Dell Battery Recall Creates Huge Headache for Corporate Customers

Dell Inc.'s unprecedented recall of 4.1 million faulty laptop batteries is creating headaches for its corporate customers who have come to rely on notebook PCs as an indispensable part of doing business.

Information technology departments are faced with the prospect of testing — and potentially having to swap out — the batteries of hundreds or thousands of notebooks.

If the batteries are affected by the recall, companies — like consumers — must wait for replacements to be shipped.

"This will be a time-consuming burden on the IT department," analyst Cindy Shaw of Moors & Cabot said Wednesday.

• Click here to check whether your laptop battery is among those recalled.

Dell (DELL) and the Consumer Product Safety Commission announced the agency's largest-ever electronics recall Monday. It covers about 14 percent of the Latitude, Inspiron, XPS and Precision notebooks sold between April 1, 2004, and July 18 of this year.

The problem stems from battery cells supplied by Sony Corp (SNE). During production in Japan, tiny shards of metal were left in the cells, and they could cause a short-circuit.

The recall was issued after six confirmed instances of overheating or fire involving Dell systems with batteries made by Sony. No injuries have been reported, and so far no other notebook makers have been affected.

Though corporations are set up to handle large deployments of new computer parts, the process of ordering and distributing new batteries could take several weeks, said Rob Enderle, an analyst with the Enderle Group research firm.

"They clearly haven't planned to do this," he said of companies. "They have to figure out how many they need and how many they need where."

Corporations, which tend to buy computer systems in bulk quantities to save money, will have access to Dell's direct sales and support teams to help expedite the replacements, company spokeswoman Gretchen Miller said.

But it will still take roughly 20 days for new batteries to arrive. As of Wednesday afternoon, Dell had received 90,000 orders for new batteries from companies and consumers.

Electronic Data Systems Corp. (EDS), which has contracts to supply Dell laptops to the U.S. Navy and other federal agencies, said Wednesday it was still trying to get a fix on exactly how many computers were affected.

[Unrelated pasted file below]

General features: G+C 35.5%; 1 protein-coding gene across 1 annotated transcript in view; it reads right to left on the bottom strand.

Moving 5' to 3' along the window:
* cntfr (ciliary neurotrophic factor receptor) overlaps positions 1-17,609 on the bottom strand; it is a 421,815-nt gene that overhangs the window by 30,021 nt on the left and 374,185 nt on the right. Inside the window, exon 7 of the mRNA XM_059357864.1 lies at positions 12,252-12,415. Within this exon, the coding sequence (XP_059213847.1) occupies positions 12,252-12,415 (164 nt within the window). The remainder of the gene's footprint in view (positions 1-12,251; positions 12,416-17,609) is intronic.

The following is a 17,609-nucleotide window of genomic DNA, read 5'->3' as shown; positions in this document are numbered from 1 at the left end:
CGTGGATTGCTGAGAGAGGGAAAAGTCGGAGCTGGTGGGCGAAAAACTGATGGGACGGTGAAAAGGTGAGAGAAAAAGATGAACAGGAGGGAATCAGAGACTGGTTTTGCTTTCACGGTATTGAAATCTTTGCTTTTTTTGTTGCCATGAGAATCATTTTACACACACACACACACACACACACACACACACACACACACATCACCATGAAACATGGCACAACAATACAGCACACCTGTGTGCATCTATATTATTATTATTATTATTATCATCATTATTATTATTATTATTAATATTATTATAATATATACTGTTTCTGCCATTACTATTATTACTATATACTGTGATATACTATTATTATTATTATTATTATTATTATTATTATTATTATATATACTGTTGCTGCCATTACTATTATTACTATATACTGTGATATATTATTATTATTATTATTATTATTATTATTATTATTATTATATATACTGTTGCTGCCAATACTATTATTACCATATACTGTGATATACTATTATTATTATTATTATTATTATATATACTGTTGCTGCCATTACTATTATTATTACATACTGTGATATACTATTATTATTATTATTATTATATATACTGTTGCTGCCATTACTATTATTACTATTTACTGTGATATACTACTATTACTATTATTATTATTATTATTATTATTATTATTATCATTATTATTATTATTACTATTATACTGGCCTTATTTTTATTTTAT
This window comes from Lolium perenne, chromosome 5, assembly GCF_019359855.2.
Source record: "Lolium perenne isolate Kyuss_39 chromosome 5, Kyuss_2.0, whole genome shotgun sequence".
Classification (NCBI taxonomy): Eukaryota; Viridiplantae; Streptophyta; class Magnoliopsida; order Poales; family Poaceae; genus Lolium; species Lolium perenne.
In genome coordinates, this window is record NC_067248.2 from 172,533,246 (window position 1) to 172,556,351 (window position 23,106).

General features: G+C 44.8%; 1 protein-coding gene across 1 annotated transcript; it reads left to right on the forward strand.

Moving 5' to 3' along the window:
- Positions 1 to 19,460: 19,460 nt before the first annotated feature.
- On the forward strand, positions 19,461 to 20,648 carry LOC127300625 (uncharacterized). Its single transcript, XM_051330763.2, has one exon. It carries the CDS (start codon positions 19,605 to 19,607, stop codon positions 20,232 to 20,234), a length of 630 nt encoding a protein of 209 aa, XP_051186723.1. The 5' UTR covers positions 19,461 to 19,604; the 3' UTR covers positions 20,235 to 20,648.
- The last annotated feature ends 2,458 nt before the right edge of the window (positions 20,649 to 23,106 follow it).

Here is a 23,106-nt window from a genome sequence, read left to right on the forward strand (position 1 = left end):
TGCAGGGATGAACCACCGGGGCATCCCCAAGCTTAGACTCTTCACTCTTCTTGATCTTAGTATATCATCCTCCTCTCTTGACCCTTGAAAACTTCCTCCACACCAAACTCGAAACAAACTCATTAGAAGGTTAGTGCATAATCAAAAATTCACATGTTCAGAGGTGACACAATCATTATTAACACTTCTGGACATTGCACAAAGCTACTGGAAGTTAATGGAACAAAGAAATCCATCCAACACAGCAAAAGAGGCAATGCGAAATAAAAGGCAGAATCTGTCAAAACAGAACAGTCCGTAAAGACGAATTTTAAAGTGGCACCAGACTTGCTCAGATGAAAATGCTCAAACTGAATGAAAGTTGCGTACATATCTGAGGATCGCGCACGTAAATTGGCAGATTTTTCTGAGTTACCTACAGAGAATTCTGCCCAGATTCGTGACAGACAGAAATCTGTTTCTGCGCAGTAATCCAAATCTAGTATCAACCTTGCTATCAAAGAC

So far, EDS spokesman Travis Jacobsen said 45,000 out of 135,000 Dell laptops in the company's Navy Marine Corps Intranet contract have had faulty batteries.

Jacobsen added that the Plano, Texas-based company was leaving it up to individual employees to check if they needed replacement batteries.

Dell has not given an estimate for the recall's cost but said it won't materially affect the company's financial results, suggesting that Sony will bear the brunt of the cost.

Sales of laptops and other "mobility" products account for about a quarter of Dell's revenue.

Analysts' estimated the recall could run $200 million to $400 million.

Dell, the world's largest PC maker, was long considered a model of efficiency, with a patented direct-sales model. But there have been a string of problems recently, from the battery recall to last year's nearly $300 million charge to fix bad capacitors on the motherboards of older OptiPlex business desktop PCs.

It all adds up to an image problem that could take years to reverse, Shaw said.

"Dell used to be invincible," she said. "We believe Dell cut back too far on service and product quality, and that has come back to haunt them."

Dell, which slashed its second-quarter outlook last month, is schedule to post results after the close of markets Thursday afternoon.

The Round Rock, Texas, company anticipates earnings between 21 cents and 23 cents per share on sales of about $14 billion — below the earnings of 32 cents per share on sales of $14.2 billion the company had initially forecast and analysts polled by Thomson Financial had expected.

Dell's share price has taken a beating in recent months as the company deals with slowing growth and aggressive competition, including Hewlett-Packard Co. (HPQ) and China's Lenovo Group Ltd. Both companies get their batteries from other sources and weren't a part of Dell's recall.

Dell stock rose 65 cents, or 2.9 percent, to close at $22.73 in Wednesday trading on the Nasdaq Stock Market.